At Edinburgh Napier, we're really looking to change the future and to push forward with new ideas and new ways of looking at how we can deliver festivals and events more sustainably and more cost effectively.
Professor Jane Ali-Knight, Tourism Research Centre, Edinburgh Napier University

Breaking Boundaries in introducing Sustainable Practices to Festivals 

Prior to the Covid-19 pandemic, research has suggested that UK festivals produced 23,500 tonnes of waste, used five million litres of fuel, and emitted an estimated 20,000 tonnes of carbon dioxide (CO2). A study  found that the average CO2 emissions from attendees’ transport to and from a music festival with around 40,000 attendees could be equivalent to 188 metric tonnes.  


Managing festivals in a sustainable manner is an enormous challenge for the industry. Festival-goers are increasingly demanding more conscientious festival practices and festival organisers need to consider implementing sustainability in all business areas, whether it’s programming, planning or the actual delivery of the festival.


Through Edinburgh Napier’s continuous professional development (CPD) provision it offers to external industries, festival experts from our Tourism Research Centre partnered with British Council Mexico and A Greener Future to support the delivery of a training programme to help make festivals in Mexico more sustainable.

Following the success of this training in Mexico, our experts developed and launched a Sustainability Toolkit for festival organisers worldwide to use, providing essential practical guidance on how festivals can play their part in tackling the climate crisis.


Global collaboration to make festivals ‘greener’

In 2022, as part of the British Council in Mexico’s ‘Cultura Circular’ programme – an initiative focused on promoting a culture of sustainability within Mexico’s festivals, experts from Edinburgh Napier University partnered with A Greener Future to deliver a Sustainable Cultural Management Programme for Festival Practitioners across Mexico.

With participants from small community festivals to larger music events, this four-week training programme examined sustainability in festivals from a number of different angles including: smart power; zero waste; festival food; ‘greening’ the supply chain; and communication. By the end of the programme, the participants had each created a sustainability action plan, which they were encouraged to implement within their own festivals.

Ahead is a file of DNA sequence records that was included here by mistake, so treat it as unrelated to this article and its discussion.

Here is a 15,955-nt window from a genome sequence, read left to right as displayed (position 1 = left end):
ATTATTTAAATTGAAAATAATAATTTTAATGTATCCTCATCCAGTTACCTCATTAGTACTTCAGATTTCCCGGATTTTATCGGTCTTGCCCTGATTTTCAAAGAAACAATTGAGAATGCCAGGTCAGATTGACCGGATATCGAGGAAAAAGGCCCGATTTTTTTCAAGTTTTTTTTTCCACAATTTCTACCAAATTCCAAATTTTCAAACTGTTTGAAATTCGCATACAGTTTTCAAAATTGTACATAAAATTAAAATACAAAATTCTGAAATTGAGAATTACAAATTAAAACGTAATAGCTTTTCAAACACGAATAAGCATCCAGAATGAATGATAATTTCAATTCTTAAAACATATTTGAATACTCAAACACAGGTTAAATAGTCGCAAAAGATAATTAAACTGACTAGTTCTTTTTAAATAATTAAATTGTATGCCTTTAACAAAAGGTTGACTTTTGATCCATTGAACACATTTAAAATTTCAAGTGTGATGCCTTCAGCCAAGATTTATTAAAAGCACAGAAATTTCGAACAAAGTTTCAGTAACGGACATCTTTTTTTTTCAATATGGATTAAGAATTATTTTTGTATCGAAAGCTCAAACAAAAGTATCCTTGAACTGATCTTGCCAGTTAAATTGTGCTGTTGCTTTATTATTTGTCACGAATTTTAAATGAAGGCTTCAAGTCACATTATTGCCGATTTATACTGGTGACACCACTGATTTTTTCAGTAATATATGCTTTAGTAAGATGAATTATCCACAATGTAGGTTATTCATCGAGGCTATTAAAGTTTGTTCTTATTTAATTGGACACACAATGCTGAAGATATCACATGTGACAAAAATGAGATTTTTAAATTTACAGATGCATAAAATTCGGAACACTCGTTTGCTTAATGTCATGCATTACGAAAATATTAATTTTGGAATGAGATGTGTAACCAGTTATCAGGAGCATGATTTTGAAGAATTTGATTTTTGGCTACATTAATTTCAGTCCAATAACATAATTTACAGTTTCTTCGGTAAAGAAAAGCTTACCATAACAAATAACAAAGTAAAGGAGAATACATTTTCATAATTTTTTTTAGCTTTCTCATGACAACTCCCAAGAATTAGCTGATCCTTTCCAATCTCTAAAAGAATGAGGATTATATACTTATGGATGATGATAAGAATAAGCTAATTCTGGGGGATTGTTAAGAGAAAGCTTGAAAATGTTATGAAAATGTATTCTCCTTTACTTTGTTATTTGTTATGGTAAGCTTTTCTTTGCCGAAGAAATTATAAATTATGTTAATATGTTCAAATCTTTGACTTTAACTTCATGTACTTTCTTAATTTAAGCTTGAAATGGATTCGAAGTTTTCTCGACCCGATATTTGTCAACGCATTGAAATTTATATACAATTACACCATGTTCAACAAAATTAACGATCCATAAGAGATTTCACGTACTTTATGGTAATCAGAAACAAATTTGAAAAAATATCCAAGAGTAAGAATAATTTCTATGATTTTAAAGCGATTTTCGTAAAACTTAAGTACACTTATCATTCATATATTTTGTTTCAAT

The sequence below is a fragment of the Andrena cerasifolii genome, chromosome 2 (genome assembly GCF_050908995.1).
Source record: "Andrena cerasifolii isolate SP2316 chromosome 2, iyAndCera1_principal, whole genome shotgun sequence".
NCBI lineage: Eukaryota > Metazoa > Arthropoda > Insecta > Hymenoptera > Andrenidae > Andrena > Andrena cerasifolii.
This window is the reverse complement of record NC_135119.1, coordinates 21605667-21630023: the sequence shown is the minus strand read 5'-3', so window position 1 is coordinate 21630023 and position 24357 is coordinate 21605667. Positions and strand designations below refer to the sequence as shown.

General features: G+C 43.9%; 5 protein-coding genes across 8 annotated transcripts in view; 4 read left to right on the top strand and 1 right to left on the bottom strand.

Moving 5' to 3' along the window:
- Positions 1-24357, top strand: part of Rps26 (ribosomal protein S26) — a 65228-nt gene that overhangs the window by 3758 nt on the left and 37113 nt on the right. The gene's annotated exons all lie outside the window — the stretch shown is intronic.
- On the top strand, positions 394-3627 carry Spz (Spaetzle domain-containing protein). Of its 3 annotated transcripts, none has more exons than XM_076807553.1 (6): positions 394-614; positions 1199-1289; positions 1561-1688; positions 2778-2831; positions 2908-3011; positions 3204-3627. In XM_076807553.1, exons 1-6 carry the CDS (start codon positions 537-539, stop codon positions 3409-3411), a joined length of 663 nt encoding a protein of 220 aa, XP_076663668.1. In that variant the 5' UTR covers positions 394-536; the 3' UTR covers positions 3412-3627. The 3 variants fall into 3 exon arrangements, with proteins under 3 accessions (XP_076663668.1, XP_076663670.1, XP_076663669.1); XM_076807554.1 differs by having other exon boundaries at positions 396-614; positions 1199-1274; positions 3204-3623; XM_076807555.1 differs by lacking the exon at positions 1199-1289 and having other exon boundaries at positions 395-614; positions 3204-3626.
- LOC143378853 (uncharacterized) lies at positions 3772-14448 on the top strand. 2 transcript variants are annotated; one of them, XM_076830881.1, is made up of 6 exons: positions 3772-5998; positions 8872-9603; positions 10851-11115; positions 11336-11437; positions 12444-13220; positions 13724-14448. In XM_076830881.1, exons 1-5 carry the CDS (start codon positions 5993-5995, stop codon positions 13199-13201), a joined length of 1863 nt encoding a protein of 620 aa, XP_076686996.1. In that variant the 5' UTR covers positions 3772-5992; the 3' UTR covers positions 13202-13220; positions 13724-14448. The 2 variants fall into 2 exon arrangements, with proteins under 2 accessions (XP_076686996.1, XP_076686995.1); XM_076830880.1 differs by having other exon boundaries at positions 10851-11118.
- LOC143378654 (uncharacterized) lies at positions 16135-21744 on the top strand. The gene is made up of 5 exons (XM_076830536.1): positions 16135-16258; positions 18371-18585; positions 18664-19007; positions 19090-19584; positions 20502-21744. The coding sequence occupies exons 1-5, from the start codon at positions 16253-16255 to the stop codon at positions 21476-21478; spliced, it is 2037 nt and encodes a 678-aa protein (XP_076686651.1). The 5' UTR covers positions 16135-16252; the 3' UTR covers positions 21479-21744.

A pioneering sustainability toolkit for festivals 

The idea for developing a Sustainability Toolkit for Festivals was conceived on the back of the success of this training, so the learning could extend beyond the course’s participants and have more global reach and impact to festival practitioners worldwide.

The Sustainability Toolkit for Festivals has been designed to provide practical guidance to festival practitioners (including directors, producers, promoters, operational teams, technicians and communications teams) on how to develop sustainability strategies to reduce the negative environmental impacts of delivering festivals and events.

The Toolkit is already making an impact to those who have used it to date, not only in terms of cost savings through minimising waste and conserving power, but also in improving their festival’s profile as a sustainable event, and also engaging with the audience in terms of developing these greener practices.

I am all for industry and academia working together. It was brilliant working with Edinburgh Napier because although they are a big institution and they have their processes, where they could, they adapted and were flexible and quick to respond. In industry, that is how we work. It was an excellent project and worked really well and demonstrated collaboration at its best.
Dr Teresa Moore, Director, A Greener Future

Our Tourism Research Centre

Research and knowledge exchange activities through our Tourism Research Centre help to drive economic, social and cultural recovery and growth across global destinations and communities.

Find out more about the Centre here